Thankfully, the air was very still, which was beneficial not only to my comfort but to the natural subjects in the scene as well.
As any nature photographer knows, wind can present problems. Not only can it disturb important objects, it can also cause
unwanted blur in an image requiring a slow shutter speed.
As I made my way through the winter wonderland...which was an emotional and spiritual reward in itself for me...my eyes
kept a constant watch for the possible creative use of the sun shining through the forest. Knowing from experience that
such a composition would benefit greatly if there was another visually strong element within the frame to balance with the
sun, I was pleased when I came upon the double tree on the left. I was also pleased to discover that I was the first to arrive
at this location. I can say that with all certainty because of the lack of any footprints in the pristine snow...be they human,
fox or deer. Because I wasn't sure at that point where I would eventually position my camera, it was important that I take
special precaution not to disturb the untouched snow myself and, in doing so, ruin the potential image.
When I at last arrived at what I considered to be the ideal spot...which was no easy task considering the deep snow...
I attached my camera to my tripod and proceeded to compose the image in my viewfinder. In doing so, I ascertained that
there were four primary subjects...or "stars" as I refer to them...that I wanted to feature. These were, specifically...the sun
shining through the trees, the large double tree, the brownish leaves which were still clinging to some of the branches, and,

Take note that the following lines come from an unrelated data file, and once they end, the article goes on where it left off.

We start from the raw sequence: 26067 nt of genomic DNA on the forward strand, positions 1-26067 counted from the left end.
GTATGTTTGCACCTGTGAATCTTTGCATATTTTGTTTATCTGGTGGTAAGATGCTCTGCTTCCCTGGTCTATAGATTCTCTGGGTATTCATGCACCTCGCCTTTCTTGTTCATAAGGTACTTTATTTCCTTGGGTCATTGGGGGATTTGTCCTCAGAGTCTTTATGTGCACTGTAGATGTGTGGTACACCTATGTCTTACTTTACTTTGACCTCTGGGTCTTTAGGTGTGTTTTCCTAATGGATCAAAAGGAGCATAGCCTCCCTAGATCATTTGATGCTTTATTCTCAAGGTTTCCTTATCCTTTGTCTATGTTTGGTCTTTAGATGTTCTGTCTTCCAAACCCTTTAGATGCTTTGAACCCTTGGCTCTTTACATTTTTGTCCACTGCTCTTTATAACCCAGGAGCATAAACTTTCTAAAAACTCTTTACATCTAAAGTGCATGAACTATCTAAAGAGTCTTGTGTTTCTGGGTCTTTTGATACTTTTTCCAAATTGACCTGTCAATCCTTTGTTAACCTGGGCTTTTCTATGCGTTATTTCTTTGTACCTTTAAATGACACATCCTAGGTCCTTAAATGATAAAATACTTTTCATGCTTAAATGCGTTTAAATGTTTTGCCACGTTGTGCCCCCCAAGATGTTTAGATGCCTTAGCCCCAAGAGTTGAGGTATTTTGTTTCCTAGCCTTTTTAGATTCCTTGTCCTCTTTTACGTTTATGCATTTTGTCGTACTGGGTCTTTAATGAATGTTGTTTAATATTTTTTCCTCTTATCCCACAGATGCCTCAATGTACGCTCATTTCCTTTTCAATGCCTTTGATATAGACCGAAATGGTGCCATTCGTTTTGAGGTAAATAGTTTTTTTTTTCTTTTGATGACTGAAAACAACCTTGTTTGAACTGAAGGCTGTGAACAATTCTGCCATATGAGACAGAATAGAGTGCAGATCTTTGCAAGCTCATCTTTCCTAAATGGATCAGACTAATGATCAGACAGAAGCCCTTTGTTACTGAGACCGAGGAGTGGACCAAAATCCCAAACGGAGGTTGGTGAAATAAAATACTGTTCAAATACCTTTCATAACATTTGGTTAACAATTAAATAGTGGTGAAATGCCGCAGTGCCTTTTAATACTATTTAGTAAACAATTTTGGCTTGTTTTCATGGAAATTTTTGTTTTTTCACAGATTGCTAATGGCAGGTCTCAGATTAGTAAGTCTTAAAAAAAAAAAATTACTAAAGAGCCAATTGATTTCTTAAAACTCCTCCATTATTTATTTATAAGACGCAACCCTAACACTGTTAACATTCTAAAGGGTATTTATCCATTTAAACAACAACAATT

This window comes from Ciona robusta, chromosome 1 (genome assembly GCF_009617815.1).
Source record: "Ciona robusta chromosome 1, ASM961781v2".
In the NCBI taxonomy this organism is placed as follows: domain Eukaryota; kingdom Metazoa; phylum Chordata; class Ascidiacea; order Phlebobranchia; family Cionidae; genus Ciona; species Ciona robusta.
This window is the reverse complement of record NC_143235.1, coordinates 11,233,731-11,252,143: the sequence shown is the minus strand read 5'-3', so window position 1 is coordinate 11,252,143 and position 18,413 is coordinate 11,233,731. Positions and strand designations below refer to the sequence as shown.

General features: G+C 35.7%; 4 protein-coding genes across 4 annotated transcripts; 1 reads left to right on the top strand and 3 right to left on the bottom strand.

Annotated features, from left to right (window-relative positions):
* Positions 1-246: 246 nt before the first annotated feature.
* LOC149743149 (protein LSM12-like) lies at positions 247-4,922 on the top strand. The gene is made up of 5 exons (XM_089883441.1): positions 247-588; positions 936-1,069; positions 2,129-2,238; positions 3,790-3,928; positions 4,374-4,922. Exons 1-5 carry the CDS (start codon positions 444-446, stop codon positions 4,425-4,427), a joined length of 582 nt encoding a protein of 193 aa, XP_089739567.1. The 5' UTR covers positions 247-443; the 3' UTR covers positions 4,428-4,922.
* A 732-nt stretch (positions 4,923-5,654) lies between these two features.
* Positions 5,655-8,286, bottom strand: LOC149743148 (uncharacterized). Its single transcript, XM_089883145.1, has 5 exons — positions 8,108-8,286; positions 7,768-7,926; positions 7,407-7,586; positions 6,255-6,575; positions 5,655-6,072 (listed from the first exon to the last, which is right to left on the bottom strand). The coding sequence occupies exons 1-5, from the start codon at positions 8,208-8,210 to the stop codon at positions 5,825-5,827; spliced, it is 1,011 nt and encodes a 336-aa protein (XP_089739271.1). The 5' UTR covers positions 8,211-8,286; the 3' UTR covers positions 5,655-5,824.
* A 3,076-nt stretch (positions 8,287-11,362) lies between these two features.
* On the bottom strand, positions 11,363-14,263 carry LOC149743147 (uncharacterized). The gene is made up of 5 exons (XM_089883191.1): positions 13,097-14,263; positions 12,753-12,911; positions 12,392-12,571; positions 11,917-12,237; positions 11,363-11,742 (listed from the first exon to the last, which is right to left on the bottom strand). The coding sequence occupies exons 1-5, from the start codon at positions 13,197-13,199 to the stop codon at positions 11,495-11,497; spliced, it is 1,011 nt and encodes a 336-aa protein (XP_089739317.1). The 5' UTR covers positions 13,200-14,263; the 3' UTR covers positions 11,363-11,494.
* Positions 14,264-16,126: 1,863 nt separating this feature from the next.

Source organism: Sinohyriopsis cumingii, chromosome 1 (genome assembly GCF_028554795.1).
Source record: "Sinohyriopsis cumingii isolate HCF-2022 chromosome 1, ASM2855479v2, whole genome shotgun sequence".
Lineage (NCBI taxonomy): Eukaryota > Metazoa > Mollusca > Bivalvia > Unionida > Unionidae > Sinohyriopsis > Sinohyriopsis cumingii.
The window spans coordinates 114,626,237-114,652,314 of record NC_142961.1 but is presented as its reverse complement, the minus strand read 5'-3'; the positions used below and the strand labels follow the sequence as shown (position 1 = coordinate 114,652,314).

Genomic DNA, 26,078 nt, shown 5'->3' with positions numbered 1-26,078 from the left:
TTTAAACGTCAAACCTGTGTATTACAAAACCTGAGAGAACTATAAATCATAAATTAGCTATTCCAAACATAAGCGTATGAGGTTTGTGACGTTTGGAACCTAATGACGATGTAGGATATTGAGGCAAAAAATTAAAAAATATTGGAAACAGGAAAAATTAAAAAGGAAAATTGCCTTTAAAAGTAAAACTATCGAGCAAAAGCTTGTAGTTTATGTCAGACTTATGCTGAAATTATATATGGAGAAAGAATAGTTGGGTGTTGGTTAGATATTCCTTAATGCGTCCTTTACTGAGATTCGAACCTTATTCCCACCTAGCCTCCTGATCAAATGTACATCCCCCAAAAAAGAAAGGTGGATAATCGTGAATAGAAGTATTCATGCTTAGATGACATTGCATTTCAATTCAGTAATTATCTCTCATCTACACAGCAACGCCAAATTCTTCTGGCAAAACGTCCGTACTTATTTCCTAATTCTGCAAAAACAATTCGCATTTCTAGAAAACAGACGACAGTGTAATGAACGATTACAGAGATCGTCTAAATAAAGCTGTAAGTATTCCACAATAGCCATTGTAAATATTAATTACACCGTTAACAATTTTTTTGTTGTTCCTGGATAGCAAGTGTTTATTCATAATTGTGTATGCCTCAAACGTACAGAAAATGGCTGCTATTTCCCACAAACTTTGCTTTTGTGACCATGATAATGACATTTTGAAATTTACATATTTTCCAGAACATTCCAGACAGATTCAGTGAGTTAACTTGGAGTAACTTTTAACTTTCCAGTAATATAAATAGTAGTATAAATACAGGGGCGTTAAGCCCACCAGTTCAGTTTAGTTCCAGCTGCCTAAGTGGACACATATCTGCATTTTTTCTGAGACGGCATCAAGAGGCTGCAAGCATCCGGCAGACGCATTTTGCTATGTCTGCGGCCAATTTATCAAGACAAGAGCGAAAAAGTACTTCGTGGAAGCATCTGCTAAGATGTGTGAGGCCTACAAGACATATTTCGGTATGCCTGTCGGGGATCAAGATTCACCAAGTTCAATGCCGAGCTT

of course, the snow itself which would serve as the foundation. The other smaller trees in the background would co-star
in roles as my supporting cast of characters.
After determining the correct exposure and making certain that all the elements in the image were in proper focus,
I released the shutter. Upon doing so, I felt confident that I had achieved my artistic goal and that my determination to deal
with the harsh, winter landscape was well worth the effort.
Many people who have responded in a positive way to this photograph apparently agree, for even though I created it many
years ago, it remains one of my most popular images to this day. Time, after all, has no expiration date on art!
Without the sun...our shining star in the sky...life, as
we know it, would not exist! So powerful is the sun,
in fact, that not only do all the planets in our solar
system revolve around it, but so too have artists
been captivated by it ...beginning with primitive
painters who depicted it on cave walls.
Much more recently, poets such as Walt Whitman
(O Sun of Real Peace), Emily Dickinson (I'll tell you
how the Sun rose) and Edward Thomas (There's
Nothing Like The Sun) expressed their thoughts
about the illuminating subject...as have musical artists
including the Beatles (Here Comes the Sun), Stevie
Wonder (A Place in the Sun) and John Denver
(Sunshine on My Shoulders).
Visual artists have depicted the sun in paintings,
photographs and motion pictures as well...and while
these various works of art have included this subject
throughout all the seasons, it is during the freezing temperatures of the winter months when the sun can
provide a visual feeling of warmth if it is included
within the frame. Such is the case of the photograph
in this SPOTLIGHT.
An image such as this may appear relatively easy to
create, but can actually present several challenges for
a nature photographer...not the least of which is the
frigid weather itself. While I have always preferred to
be cold than swelter in the oppressive heat and
humidity of summer, I must admit that I was freezing
my aperture off when I created this image...in spite of
being properly attired in layers of warm clothing and
wearing gaiters over my boots to keep my feet and
lower legs as warm and dry as possible while hiking
through the knee-deep snow.